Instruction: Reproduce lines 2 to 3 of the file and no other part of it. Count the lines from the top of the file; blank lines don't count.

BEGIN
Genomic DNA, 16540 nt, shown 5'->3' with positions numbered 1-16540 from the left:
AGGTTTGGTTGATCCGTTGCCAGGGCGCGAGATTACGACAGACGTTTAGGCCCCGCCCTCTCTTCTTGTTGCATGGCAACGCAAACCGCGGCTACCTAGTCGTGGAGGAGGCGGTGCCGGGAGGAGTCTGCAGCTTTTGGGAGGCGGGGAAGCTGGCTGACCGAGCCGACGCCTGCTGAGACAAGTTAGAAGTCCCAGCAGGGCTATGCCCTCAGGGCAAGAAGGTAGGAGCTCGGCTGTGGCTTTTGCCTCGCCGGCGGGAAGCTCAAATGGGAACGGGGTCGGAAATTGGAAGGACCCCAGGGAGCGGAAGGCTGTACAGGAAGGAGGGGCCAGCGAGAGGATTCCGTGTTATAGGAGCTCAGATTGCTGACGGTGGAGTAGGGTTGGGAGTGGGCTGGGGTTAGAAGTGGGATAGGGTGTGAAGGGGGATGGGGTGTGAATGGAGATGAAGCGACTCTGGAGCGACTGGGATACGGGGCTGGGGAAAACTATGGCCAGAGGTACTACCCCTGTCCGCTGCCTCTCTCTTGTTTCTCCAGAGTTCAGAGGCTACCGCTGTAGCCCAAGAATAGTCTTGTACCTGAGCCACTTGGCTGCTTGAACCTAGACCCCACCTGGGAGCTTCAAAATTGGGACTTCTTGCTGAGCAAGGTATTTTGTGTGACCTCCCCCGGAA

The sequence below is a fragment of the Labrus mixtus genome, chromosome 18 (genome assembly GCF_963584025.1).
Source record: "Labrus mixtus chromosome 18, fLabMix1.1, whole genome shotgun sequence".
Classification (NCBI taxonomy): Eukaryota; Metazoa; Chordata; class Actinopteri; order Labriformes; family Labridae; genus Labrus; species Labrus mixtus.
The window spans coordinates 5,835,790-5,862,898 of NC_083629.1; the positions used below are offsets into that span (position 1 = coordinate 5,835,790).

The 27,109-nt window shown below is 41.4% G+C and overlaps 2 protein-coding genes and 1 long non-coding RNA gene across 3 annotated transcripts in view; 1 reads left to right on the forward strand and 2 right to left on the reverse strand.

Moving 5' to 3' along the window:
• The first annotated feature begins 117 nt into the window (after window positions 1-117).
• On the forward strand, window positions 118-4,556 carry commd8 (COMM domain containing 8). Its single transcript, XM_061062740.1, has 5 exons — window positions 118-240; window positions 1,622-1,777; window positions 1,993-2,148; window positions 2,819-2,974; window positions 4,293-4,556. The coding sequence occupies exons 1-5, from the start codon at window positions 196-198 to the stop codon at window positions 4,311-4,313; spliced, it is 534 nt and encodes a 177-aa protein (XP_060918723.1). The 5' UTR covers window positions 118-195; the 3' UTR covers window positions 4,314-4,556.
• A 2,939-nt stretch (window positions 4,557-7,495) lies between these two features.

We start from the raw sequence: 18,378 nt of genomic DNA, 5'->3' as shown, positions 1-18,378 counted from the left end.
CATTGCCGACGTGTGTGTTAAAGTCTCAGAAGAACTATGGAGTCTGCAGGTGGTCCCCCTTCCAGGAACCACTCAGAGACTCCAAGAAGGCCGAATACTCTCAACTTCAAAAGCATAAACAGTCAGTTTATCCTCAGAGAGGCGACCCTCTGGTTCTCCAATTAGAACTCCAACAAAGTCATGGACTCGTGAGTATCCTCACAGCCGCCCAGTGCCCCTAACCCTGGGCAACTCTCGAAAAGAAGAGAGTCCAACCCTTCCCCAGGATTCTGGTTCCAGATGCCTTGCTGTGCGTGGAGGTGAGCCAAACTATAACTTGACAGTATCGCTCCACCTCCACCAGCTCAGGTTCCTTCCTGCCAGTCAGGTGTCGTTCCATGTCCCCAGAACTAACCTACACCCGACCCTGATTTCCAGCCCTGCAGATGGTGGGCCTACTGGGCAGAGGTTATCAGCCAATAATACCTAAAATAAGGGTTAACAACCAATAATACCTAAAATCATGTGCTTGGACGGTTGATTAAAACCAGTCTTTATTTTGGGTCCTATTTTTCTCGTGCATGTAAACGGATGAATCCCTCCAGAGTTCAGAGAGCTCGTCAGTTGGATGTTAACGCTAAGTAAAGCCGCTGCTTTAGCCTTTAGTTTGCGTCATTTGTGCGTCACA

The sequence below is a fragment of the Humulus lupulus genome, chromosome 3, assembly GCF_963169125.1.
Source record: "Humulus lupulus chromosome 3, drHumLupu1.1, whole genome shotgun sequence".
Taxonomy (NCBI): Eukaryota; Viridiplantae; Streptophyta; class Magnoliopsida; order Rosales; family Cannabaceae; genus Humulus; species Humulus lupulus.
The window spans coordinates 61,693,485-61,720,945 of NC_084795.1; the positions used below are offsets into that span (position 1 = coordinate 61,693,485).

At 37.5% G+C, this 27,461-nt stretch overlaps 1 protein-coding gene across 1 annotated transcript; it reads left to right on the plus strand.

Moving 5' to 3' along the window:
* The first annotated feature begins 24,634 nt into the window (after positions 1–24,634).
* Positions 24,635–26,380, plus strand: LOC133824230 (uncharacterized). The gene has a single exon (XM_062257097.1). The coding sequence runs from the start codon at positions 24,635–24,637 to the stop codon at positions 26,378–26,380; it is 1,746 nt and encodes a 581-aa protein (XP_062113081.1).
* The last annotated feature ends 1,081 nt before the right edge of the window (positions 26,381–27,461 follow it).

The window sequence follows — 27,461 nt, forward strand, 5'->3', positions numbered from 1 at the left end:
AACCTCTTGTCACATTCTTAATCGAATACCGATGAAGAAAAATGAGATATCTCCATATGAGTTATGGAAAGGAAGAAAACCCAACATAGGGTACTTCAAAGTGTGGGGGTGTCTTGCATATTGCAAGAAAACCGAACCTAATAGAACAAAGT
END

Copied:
AGGTTTGGTTGATCCGTTGCCAGGGCGCGAGATTACGACAGACGTTTAGGCCCCGCCCTCTCTTCTTGTTGCATGGCAACGCAAACCGCGGCTACCTAGTCGTGGAGGAGGCGGTGCCGGGAGGAGTCTGCAGCTTTTGGGAGGCGGGGAAGCTGGCTGACCGAGCCGACGCCTGCTGAGACAAGTTAGAAGTCCCAGCAGGGCTATGCCCTCAGGGCAAGAAGGTAGGAGCTCGGCTGTGGCTTTTGCCTCGCCGGCGGGAAGCTCAAATGGGAACGGGGTCGGAAATTGGAAGGACCCCAGGGAGCGGAAGGCTGTACAGGAAGGAGGGGCCAGCGAGAGGATTCCGTGTTATAGGAGCTCAGATTGCTGACGGTGGAGTAGGGTTGGGAGTGGGCTGGGGTTAGAAGTGGGATAGGGTGTGAAGGGGGATGGGGTGTGAATGGAGATGAAGCGACTCTGGAGCGACTGGGATACGGGGCTGGGGAAAACTATGGCCAGAGGTACTACCCCTGTCCGCTGCCTCTCTCTTGTTTCTCCAGAGTTCAGAGGCTACCGCTGTAGCCCAAGAATAGTCTTGTACCTGAGCCACTTGGCTGCTTGAACCTAGACCCCACCTGGGAGCTTCAAAATTGGGACTTCTTGCTGAGCAAGGTATTTTGTGTGACCTCCCCCGGAA

The sequence below is a fragment of the Labrus mixtus genome, chromosome 18 (genome assembly GCF_963584025.1).